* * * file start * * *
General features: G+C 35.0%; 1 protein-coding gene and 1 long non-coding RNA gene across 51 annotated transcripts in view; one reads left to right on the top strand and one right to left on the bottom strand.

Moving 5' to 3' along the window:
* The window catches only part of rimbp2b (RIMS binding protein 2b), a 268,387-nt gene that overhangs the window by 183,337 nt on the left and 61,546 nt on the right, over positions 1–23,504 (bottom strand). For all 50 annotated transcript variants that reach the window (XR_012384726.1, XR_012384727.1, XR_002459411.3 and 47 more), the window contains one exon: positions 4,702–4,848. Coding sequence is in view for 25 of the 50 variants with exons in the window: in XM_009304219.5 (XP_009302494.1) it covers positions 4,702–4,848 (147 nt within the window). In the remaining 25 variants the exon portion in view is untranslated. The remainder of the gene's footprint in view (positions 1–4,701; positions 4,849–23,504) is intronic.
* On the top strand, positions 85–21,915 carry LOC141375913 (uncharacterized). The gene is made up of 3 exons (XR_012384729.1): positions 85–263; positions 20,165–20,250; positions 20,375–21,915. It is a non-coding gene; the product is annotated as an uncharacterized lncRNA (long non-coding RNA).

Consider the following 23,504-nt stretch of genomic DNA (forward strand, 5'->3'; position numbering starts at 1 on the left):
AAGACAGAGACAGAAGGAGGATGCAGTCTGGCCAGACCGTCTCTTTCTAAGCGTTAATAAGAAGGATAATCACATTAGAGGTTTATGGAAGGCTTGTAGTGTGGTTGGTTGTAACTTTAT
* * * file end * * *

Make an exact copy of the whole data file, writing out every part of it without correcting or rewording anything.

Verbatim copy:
General features: G+C 35.0%; 1 protein-coding gene and 1 long non-coding RNA gene across 51 annotated transcripts in view; one reads left to right on the top strand and one right to left on the bottom strand.

Moving 5' to 3' along the window:
* The window catches only part of rimbp2b (RIMS binding protein 2b), a 268,387-nt gene that overhangs the window by 183,337 nt on the left and 61,546 nt on the right, over positions 1–23,504 (bottom strand). For all 50 annotated transcript variants that reach the window (XR_012384726.1, XR_012384727.1, XR_002459411.3 and 47 more), the window contains one exon: positions 4,702–4,848. Coding sequence is in view for 25 of the 50 variants with exons in the window: in XM_009304219.5 (XP_009302494.1) it covers positions 4,702–4,848 (147 nt within the window). In the remaining 25 variants the exon portion in view is untranslated. The remainder of the gene's footprint in view (positions 1–4,701; positions 4,849–23,504) is intronic.
* On the top strand, positions 85–21,915 carry LOC141375913 (uncharacterized). The gene is made up of 3 exons (XR_012384729.1): positions 85–263; positions 20,165–20,250; positions 20,375–21,915. It is a non-coding gene; the product is annotated as an uncharacterized lncRNA (long non-coding RNA).

Consider the following 23,504-nt stretch of genomic DNA (forward strand, 5'->3'; position numbering starts at 1 on the left):
AAGACAGAGACAGAAGGAGGATGCAGTCTGGCCAGACCGTCTCTTTCTAAGCGTTAATAAGAAGGATAATCACATTAGAGGTTTATGGAAGGCTTGTAGTGTGGTTGGTTGTAACTTTAT